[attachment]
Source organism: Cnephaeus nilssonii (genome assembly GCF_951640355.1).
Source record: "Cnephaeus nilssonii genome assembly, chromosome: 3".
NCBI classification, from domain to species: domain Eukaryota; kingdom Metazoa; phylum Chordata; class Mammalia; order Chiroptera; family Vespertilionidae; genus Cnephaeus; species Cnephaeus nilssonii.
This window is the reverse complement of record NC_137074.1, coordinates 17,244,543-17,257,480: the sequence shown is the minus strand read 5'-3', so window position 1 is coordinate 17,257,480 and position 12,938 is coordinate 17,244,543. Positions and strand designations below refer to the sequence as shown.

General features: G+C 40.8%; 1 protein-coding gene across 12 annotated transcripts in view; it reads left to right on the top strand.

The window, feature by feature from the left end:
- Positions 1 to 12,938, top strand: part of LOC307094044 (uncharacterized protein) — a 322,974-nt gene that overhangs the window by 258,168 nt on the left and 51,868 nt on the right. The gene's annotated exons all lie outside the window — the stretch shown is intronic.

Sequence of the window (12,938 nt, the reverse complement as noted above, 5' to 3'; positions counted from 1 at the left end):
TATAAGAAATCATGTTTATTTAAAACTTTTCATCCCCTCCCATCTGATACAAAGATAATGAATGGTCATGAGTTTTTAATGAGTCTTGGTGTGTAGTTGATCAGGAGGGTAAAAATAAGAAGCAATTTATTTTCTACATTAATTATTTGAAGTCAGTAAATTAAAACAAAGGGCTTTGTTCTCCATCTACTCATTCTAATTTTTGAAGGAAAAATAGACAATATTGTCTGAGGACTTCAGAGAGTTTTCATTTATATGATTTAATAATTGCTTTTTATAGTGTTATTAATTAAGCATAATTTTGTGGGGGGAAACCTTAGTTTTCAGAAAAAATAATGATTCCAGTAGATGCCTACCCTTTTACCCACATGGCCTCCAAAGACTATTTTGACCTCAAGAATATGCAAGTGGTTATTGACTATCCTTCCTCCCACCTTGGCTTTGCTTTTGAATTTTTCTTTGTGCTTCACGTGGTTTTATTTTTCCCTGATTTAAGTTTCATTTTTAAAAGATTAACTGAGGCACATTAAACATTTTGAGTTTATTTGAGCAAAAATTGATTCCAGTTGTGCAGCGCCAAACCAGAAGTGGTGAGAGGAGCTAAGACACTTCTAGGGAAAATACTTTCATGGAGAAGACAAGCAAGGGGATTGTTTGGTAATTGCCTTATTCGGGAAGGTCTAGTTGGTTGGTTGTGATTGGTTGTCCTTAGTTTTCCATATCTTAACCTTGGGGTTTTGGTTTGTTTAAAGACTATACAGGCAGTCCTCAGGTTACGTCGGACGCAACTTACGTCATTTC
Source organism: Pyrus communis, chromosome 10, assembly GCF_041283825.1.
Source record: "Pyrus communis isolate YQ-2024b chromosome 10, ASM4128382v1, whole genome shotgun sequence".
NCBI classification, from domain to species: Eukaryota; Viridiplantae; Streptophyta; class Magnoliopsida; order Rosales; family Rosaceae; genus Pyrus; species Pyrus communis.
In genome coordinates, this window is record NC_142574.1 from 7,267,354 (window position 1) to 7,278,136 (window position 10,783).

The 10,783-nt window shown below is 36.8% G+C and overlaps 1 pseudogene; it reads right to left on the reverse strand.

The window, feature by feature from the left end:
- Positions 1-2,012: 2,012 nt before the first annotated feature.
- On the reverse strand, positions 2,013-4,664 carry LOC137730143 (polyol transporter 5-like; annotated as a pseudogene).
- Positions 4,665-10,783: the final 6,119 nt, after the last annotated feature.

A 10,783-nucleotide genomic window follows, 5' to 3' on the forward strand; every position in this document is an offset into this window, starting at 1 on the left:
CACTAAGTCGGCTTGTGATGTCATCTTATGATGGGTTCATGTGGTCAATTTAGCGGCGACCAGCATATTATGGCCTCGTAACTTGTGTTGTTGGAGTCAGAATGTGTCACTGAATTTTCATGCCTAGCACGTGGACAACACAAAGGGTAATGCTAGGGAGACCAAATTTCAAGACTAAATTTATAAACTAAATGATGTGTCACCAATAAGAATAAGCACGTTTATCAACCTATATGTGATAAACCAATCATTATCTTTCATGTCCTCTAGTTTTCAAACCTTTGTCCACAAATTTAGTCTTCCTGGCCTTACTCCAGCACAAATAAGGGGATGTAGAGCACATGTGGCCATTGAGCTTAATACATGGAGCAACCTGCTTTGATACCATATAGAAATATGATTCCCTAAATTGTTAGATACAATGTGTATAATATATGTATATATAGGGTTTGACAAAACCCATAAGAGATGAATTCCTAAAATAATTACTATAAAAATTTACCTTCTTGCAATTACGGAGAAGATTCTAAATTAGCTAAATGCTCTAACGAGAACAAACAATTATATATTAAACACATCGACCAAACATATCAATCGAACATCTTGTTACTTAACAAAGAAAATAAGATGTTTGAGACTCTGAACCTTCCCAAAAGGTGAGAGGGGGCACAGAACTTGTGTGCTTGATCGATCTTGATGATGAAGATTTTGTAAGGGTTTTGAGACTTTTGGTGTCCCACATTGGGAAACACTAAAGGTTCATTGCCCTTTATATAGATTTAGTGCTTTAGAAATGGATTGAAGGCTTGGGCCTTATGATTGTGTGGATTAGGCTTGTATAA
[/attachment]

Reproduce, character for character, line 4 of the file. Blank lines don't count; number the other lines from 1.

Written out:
This window is the reverse complement of record NC_137074.1, coordinates 17,244,543-17,257,480: the sequence shown is the minus strand read 5'-3', so window position 1 is coordinate 17,257,480 and position 12,938 is coordinate 17,244,543. Positions and strand designations below refer to the sequence as shown.